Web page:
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Coves and Inlets

The west and east coasts of Capraia island are quite different from each other – the west coast is steep, jagged and eroded by strong sea storms, full of caves and ravines; while the east coast is more gentle and welcoming.


Here you will find unspoilt pieces of paradise – coves and inlets where you can truly relax, without the invasive mass tourism.

Cala Rossa, one of the most spectacular coves in the Mediterranean, is all that remains of a volcanic mouth over 4 million years old. It is located on the tip of Zenobito, the southern tip of the island, and is dominated by the tower of the same name. Its crystal-clear turquoise waters, reflected in the red rocks that drop sheer into the sea, make it a unique and evocative place, and a must-see during a boat trip around the island. The cove cannot be reached on foot.

Discovering dreamy coves:


The Eastern Coves

The Cala di Porto Vecchio can be reached through a path that starts from the section of the old prison with the same name. It starts from the small church of The Assunta, by the port, and continues along the trail that climbs up through the former prison grounds. After about 40 minutes, you arrive at the Valle di Porto Vecchio farmhouse, and, after a short while, you will see the sign indicating the beginning of the path to Teglia. After another 100 metres, turn right towards Cala di Porto Vecchio. This footpath partly runs along an old well pipe just above the sea, among many myrtle plants. The beach is stony, and, after a few metres, the seabed becomes sandy. The waters are crystal clear and very suitable for snorkelling.

Cala dello Zurletto can be reached on foot from the Village, in about 20 minutes of quite a demanding walk. Dominated by a typical tower-shaped rock, it is an excellent cove for swimming. The water is crystal clear and suitable for snorkelling, with lots of fish. A short swim takes you to the smaller Zurlettino, an idyllic spot for diving enthusiasts. Zurletto, in the local dialect, is the name of the Asphodelus, which is very common in this area.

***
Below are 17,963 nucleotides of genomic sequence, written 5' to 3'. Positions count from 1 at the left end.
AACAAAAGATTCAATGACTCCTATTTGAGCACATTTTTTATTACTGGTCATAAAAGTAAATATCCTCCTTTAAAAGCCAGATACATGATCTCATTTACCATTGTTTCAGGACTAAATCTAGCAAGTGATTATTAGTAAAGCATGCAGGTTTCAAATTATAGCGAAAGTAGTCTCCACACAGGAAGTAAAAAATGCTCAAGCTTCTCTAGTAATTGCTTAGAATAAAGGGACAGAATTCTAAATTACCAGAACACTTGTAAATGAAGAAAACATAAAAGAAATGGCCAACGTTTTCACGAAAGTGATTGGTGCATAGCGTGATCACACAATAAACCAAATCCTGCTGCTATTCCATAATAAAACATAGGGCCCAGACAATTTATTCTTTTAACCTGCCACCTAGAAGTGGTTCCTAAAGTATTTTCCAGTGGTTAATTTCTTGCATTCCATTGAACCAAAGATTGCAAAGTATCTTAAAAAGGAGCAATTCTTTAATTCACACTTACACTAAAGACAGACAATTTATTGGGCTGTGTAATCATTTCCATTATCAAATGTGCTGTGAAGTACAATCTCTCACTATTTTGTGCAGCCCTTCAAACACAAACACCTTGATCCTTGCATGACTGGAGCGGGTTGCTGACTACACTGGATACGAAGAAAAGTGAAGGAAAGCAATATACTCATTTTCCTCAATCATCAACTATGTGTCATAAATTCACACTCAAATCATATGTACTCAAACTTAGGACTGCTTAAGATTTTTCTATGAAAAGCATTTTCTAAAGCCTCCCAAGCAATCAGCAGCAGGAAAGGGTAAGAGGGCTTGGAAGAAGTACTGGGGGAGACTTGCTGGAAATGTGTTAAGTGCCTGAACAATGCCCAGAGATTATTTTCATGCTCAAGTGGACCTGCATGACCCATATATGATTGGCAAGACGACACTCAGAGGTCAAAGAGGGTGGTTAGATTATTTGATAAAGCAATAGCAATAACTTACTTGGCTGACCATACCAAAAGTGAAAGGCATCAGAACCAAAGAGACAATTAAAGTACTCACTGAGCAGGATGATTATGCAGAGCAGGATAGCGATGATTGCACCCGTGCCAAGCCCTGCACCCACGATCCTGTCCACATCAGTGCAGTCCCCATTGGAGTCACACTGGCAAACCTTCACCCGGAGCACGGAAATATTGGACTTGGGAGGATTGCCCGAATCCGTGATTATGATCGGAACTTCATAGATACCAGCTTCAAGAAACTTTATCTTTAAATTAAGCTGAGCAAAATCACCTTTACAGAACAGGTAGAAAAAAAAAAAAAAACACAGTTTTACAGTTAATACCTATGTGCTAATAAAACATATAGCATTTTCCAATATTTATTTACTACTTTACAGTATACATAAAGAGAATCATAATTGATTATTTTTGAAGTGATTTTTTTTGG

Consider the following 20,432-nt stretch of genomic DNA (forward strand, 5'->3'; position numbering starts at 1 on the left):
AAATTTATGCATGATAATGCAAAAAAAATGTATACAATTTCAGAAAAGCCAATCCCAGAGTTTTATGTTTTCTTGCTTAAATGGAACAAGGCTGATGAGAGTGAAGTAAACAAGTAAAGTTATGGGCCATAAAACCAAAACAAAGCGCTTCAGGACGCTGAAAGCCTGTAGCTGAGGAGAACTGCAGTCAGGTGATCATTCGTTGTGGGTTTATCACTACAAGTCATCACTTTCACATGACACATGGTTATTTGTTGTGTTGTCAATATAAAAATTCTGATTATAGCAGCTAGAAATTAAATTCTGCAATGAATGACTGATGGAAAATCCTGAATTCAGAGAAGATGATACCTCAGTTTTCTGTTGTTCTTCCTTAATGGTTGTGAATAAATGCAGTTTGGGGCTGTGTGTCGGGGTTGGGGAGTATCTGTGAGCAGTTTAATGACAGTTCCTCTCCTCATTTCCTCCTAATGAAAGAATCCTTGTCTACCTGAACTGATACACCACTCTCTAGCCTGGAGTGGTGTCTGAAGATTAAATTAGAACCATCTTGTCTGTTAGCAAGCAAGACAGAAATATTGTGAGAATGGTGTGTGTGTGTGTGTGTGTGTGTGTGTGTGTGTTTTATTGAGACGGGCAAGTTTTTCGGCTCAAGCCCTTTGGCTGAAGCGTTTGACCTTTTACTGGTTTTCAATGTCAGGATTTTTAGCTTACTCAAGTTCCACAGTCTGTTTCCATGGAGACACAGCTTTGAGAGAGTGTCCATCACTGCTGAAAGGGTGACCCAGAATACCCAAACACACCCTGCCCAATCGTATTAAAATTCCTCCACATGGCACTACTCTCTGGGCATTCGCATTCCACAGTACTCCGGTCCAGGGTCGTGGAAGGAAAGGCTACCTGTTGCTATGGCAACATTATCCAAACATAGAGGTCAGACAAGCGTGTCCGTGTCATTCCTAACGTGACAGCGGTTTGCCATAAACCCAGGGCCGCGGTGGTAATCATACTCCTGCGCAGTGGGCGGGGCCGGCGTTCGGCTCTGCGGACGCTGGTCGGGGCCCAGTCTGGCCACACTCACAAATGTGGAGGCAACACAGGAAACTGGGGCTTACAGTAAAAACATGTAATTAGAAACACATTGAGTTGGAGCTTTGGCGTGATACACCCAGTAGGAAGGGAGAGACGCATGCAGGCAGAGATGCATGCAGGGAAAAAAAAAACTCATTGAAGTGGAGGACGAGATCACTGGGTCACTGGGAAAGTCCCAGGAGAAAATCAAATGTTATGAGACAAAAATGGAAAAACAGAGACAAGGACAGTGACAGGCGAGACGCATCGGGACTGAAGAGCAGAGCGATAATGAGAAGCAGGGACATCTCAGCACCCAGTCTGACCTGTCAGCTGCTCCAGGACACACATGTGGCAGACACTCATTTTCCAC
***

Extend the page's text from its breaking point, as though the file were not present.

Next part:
Carbicina is a cove on the east coast of the island. The cove has a cliff with flat volcanic stones, sandy and posidonia bottoms and a pebble beach. It can be reached on foot
via a coastal path,
with a boat tour around the island, or even by taxi boat, for a full day at sea.

Below the convent of Sant’Antonio, just a few minutes from the Village, a short path leads to the pebbles and rocks of Cala San Francesco. Continuing towards the Lighthouse, you can reach some beautiful rocks, ideal for lying in the sun or, with mask and snorkel, swimming along the coast up to Punta del Fanale, or up to underneath the Castle. The seabed is exceptional.

Cala del Ceppo is located on the east coast of the island, just past Punta della Civitata. It can be reached by boat or on foot, via a fairly
 demanding path that starts from the Village and, passing through the Piana
area, leads to the sea.
The bottom of the cove is almost entirely sandy and the water is clear blue – perfect for snorkeling.
 From the cove, you can easily spot raptors flying over the high cliffs; while the seabed is teeming with fish.


Cala della Mortola is located on the north-east